The concept behind the game design in The Witcher III seems to focused more on telling a story, rather than creating filler for the player to spend time on. Geralt, his companions, and the rest of the characters seem to exist beyond giving the player a reason to carry out tasks instead of a meaningless sandbox to play in.
Probably the biggest boon for The Witcher III is its story. Well, not just the story, but the characters and setting as well. Sure, there’s a large pool of backstory to pull from, which surely makes it much easier to develop the ties between the characters, but CD Projekt Red did such an amazing job portraying the link between Geralt and the other characters. There’s history to pull from, and even though this was my first experience with the world of The Witcher, there was enough background fed to me that I understood what motivated each character.
I knew why Geralt had such a strong bond with Ciri. Why Yennefer and Geralt had such a tumultuous relationship, all while not having much of a real connection at all. I understood how Geralt could be both a hardass and a sympathetic person at the same time. It’s rare to come across a game where the main character can be played as an uncaring, selfish jackass, or someone that can find ways to bend the rules to achieve outcomes that don’t benefit him outright. I guess a succinct way to put this is that Geralt isn’t the type of character that follows the traditional tropes of video game protagonist morality. I talked about this a little in my character alignment profile of Geralt.
Simply put, the story of The Witcher III is fantastic, the characters are extremely well written, and I love that I feel like I have a good reason to work through the story to its conclusion, without feeling forced.
Of course, there’s more to see in the world of The Witcher than just the base experience. CD Projekt Red saw fit to show up other developers by creating extensive DLC for their game as part of a DLC pass, which didn’t consist of a menagerie of character skins and throwaway content. Hearts of Stone was the first story add-on for The Witcher III, which takes place in the map area north of Novigrad. It begins simple enough, with a bounty to finish, but rather quickly it becomes a tale of confronting the seduction of power.
I won’t go into the details, because I feel like it’s worth experiencing on your own, but it’s worth saying that it’s worth the price of admission, and then some. Not only for the breadth of additional content provided, but the fact that it contains some of best content the game has to offer. Hearts of Stone has plenty of laughs while still providing excellent gameplay and the trademark bleakness of the series. Also, the boss fights in this add-on are some of the toughest ones in the game.
Like Hearts of Stone, Blood and Wine adds a ton of new content to the base game, but this time it all takes place in a completely new location. It takes place in Toussaint, a place that despite being home to people that seem confused over whether the should sound French, Italian, or Russian, is a beautiful area to explore and shows off what a company can do with DLC. Geralt heads to Toussaint at the request of the Duchess, Anna Henrietta, in the wake of many horrific murders.
It’s not just a story add-on however, as there are a number of changes made to the game itself, including a new way to customize Geralt’s mutations and adding the ability to increase the number of slots for his upgrades, an expansion to Gwent with the Skellige deck, tons of new quests and items, and even the ability to dye Geralt’s armor.
My message to other developers and publishers: This is how you should create DLC.
WILDCARD: GAMES DONE RIGHT
Not only is The Witcher III a complete experience on its own, but the support from CD Projekt Red is breathtaking (aside from their apparent inability to fix certain bugs). In addition to the main game itself, players have had the benefit of free additional content being fed to them over the course of the game’s first year on the market, with everything from additional gear to collect to new quests and game mechanics. Not content to stop there, CD Projekt Red went above and beyond the norm with their DLC pass to create a huge amount of unique content, for a shockingly low price point compared to other games.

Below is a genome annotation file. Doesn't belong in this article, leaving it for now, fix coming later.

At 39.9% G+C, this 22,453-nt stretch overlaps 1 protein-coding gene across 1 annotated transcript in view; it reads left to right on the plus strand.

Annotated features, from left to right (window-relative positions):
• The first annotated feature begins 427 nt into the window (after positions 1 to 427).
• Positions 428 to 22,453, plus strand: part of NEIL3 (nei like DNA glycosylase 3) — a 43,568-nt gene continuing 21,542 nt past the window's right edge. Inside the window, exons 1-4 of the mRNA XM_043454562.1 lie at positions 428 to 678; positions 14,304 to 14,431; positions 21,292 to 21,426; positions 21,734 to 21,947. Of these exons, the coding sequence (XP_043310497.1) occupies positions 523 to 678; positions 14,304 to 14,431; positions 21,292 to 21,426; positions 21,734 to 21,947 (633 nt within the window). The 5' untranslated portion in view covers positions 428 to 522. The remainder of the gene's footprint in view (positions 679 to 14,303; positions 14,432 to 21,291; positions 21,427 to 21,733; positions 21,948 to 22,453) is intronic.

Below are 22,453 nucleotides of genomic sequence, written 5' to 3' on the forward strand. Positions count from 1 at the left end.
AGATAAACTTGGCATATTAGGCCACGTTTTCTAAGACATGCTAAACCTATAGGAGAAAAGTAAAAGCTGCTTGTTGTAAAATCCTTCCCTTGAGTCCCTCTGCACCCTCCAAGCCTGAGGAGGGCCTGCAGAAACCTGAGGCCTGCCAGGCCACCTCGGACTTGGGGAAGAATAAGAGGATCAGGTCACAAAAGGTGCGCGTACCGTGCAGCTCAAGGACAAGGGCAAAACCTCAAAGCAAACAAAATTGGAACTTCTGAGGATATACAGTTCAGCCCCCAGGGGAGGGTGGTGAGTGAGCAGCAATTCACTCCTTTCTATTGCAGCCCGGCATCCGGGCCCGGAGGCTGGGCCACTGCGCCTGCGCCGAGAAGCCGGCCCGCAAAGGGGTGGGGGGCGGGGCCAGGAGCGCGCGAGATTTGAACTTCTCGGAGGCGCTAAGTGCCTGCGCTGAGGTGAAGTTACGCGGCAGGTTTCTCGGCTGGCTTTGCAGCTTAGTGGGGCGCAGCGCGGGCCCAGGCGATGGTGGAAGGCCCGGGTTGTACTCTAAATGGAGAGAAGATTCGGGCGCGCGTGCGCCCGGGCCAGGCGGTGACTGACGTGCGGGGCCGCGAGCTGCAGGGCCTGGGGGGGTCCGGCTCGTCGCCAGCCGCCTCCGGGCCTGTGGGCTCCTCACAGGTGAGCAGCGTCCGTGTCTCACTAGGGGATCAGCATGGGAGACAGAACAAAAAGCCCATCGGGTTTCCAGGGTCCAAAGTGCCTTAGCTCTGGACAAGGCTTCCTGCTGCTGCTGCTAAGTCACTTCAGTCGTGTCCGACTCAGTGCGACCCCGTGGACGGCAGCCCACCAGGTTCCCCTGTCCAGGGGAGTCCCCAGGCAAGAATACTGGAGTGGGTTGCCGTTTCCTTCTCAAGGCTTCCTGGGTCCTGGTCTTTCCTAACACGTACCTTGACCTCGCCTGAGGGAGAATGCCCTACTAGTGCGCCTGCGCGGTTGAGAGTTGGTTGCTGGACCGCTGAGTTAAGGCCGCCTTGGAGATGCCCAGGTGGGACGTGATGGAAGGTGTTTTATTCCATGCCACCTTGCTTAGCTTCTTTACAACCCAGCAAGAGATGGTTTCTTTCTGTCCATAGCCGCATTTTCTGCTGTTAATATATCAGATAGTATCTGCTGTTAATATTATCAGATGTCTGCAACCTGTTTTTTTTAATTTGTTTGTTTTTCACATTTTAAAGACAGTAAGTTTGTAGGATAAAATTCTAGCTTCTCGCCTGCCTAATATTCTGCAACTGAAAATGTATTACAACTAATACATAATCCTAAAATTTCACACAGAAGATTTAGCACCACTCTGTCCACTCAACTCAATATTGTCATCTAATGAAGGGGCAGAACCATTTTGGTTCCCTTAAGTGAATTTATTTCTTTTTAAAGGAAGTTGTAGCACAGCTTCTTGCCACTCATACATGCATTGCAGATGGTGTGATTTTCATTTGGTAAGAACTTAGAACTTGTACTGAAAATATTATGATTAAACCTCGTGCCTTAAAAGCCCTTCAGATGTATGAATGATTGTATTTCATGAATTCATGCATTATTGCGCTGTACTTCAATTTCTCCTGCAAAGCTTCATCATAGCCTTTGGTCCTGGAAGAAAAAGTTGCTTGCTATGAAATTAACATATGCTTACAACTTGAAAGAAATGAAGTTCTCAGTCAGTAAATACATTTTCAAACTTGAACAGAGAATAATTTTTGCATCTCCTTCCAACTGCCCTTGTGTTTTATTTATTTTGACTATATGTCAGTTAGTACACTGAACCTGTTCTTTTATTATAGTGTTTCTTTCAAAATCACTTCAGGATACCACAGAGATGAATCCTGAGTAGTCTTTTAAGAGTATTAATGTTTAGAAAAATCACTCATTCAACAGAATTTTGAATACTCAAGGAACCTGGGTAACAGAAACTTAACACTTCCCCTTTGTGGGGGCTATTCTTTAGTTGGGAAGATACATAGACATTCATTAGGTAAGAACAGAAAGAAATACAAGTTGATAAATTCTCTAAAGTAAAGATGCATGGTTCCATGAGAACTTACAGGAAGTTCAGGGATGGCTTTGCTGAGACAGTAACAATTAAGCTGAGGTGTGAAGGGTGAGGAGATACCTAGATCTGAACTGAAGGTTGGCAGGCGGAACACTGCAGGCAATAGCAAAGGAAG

That isn’t even taking into account the manner in which they have combated exploits in their game. When players have found ways to squeeze blood from a stone to level up quickly or make a quick buck, the developer didn’t see fit to just remove the exploitable material, but have fun with it. When players found a way to generate a large sum of cash from killing cows and taking their hides over and over, CD Projekt Red didn’t take away the cows; they made an ludicrously powerful cow-monster that hunts down the player until they’re killed.
When players found a way to manipulate the economy in Novigrad for pearls to obtain large amounts of coin, they didn’t take away those players’ money, they created a tax collector to come after Geralt. It’s clear that they have a sense of humor when it comes to these things, and I love that about The Witcher III. Sure, there are still ways to exploit the game, but it seems less like they’re trying to punish people for finding loopholes and more like they want to screw with them a little.
The truth is that I absolutely adore The Witcher III. It’s easily one of my favorite games in recent years; definitely my favorite from 2015. I feel it even holds up to this day when stacked up against other big names in the industry. What’s more is that I think developers have a lot to learn from CD Projekt Red and their creation. Not just regarding their attention to detail, sense of humor, and willingness to overlook making a quick buck in favor of delivering a ton of quality content to their players. No, game developers need to take note from The Witcher III that it is in fact possible to make a game that’s friendly to players’ wallets while still providing a game of this quality and scope.
I’d say it’s safe to say that this is the type of game that every lover of RPGs should at the very least, try. I’m not of a mind that everyone will love it as much as me. I know that there are folks out there that don’t care of western-style RPGs, or open-world RPGs. However, I still must say that this is probably as close to a must-own title as you can get.
That is, unless you’re not the type to like games that flaunt horrific violence and sexual content.
What are your thoughts on The Witcher III? Is it your cup of tea? Is it not? What’s your favorite parts and/or gripes about it?